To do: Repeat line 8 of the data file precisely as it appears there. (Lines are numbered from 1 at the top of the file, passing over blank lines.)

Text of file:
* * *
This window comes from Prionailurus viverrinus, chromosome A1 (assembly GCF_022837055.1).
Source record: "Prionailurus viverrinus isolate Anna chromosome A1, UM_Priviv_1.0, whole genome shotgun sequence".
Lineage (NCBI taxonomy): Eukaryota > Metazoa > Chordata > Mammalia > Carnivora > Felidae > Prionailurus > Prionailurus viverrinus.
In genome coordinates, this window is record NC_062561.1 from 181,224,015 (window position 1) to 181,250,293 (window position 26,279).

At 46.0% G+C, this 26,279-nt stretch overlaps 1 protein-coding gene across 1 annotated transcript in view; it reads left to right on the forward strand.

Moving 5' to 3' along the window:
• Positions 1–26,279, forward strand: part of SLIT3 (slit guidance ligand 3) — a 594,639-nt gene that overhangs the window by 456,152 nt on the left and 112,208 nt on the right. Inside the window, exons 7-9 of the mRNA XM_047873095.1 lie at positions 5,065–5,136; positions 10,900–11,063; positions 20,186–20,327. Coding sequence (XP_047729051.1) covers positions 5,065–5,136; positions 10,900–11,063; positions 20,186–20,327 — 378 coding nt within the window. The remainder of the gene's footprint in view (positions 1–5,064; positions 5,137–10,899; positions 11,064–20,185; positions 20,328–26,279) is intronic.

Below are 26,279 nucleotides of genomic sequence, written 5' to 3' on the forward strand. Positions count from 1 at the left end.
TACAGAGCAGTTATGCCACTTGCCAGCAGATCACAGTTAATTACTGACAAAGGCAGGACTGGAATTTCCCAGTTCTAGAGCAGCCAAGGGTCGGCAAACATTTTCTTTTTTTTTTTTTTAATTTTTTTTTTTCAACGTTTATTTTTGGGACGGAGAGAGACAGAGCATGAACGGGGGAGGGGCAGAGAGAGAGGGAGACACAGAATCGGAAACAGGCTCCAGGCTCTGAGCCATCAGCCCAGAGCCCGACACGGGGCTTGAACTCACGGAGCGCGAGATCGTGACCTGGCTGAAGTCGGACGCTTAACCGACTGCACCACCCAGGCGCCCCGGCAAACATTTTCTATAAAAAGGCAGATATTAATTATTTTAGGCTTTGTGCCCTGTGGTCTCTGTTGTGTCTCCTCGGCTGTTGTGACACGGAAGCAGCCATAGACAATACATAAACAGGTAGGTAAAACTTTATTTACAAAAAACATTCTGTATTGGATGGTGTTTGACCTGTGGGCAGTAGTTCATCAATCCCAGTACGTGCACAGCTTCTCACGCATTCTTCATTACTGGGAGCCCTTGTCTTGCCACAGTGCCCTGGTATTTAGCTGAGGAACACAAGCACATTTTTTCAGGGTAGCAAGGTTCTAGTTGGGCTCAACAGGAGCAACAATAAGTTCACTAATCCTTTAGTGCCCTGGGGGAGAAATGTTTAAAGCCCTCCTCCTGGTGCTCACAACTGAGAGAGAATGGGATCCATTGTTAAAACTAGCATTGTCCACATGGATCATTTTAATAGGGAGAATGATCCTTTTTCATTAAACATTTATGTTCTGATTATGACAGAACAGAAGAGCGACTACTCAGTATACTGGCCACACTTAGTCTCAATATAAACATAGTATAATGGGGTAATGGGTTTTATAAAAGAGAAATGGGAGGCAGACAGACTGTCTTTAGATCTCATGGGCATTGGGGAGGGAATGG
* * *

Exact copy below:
Below are 26,279 nucleotides of genomic sequence, written 5' to 3' on the forward strand. Positions count from 1 at the left end.